New study evens the playing field for surgical masks and N95s

By: March 31st, 2010 Email This Post Print This Post

When it comes to respiratory protection against H1N1, the CDC says N95s should be used during close contact with possibly infected patients, a recommendation many healthcare experts have debated, but OSHA has enforced.

Now a new study out of Japan indicates that surgical masks provide just as much protection against H1N1.

The observational study, published in Clinical Infectious Diseases, was conducted in Tan Tock Seng Hospital in Singapore, and began by implementing recommendations similar to the CDC. From April 25th, when H1N1 first emerged, to June 18th fit tested N95 respirators, eye protection, gloves, and gowns were required in high‐risk areas, including the ED and isolation areas.

After local H1N1 transmission was detected on June 19, the hospital switched to surgical masks in all clinical areas, and continued using N95s in the ED and isolation areas.

By mid-July the facility had transitioned into surgical masks for all routine care, recommending N95s only for aerosol generating procedures. Having previously dealt with SARS outbreaks, the hospital already established web-based surveillance systems to monitor sick employees.

Results from that surveillance showed 33 employees had confirmed cases of H1N1, but none of these healthcare workers cared for infected patients. Five worked in the emergency departments, but did not participate in screening suspected patients. Investigations found that the majority of cases were linked to H1N1 transmission outside of the hospital.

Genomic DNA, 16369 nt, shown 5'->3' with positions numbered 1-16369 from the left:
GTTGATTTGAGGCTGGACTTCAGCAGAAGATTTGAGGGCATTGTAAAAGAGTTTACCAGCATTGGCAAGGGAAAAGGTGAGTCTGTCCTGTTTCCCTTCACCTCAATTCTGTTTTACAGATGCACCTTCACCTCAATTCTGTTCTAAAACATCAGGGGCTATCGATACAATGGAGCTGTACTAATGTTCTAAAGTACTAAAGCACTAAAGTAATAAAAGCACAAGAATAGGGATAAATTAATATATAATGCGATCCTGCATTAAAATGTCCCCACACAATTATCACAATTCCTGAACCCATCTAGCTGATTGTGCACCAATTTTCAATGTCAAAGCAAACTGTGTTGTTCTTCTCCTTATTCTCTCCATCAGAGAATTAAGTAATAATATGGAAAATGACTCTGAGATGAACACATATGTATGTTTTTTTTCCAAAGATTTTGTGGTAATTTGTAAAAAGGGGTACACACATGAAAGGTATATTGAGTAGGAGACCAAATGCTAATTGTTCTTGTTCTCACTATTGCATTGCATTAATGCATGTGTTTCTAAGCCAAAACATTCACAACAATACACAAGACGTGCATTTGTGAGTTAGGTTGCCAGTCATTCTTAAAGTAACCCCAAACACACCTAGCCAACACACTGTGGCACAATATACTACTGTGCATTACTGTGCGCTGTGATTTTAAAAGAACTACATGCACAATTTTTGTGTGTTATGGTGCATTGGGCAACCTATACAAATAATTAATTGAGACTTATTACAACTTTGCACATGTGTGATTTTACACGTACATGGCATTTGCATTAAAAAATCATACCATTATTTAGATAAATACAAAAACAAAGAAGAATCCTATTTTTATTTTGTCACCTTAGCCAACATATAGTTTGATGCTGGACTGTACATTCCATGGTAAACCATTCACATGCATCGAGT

“Although this is an observational study, nonetheless our findings show that surgical masks and N95 respirators do not appear to differ in efficacy in the prevention of the acquisition of pH1N1 by staff,” authors wrote in the conclusion of the study.

Comments

By Debby Rapp on March 31st, 2010 at 11:04 am

This study is very informative and so was the study done earlier in our own country. Unfortunately however, this does not help any of us in infection prevention and control programs until the CDC recognizes and recommendes it. Many of us have been asking why do we need to require the use of an N-95 when supplies are limited and it did not fit the droplet transmission of this disease.
Until CDC changes we are obligated to use N-95’s by our state health departments and OSHA who follow CDC’s recommendations.

For me it’s simple, how can I, as a healthcare provider who has direct patient contact/care, be assured that I am fully protected by the mask I am wearing if it was not tested on me first? I would like to be able to work without having to be concerned about that and knowing fully that I am protecting myself by following the proper recommended procedures and that my employer if supporting that requirement.

By Deborah Dutton on March 31st, 2010 at 12:44 pm

Until the CDC accepts that the study they based the use of N 95s for H1N1 was flawed and look at other studies (as the above)that show the use of surgical masks meet the need.

By Melissa McDiarmid on March 31st, 2010 at 3:04 pm

The letters to the editor regarding this study were published in the March 10 issue of JAMA and reiterate some of the same significant flaws of this study that were mentioned in the accompanying editiorial that appeared with the article in the Fall of last year. Importantly, the statistical power was noted to be inadequate to observe a difference between the types of masks used, there was a failure to count flu contacts of the study participants (thus ‘apples to apples’ comparisons could not be made) and inadequate documentation of mask compliance. This adds up to a deeply flawed study and certainly not useful in policy development.

And what about protecting self from other diseases/impending pandemics in the future? NOT only for the H1N1. Just thinking ahead.

 

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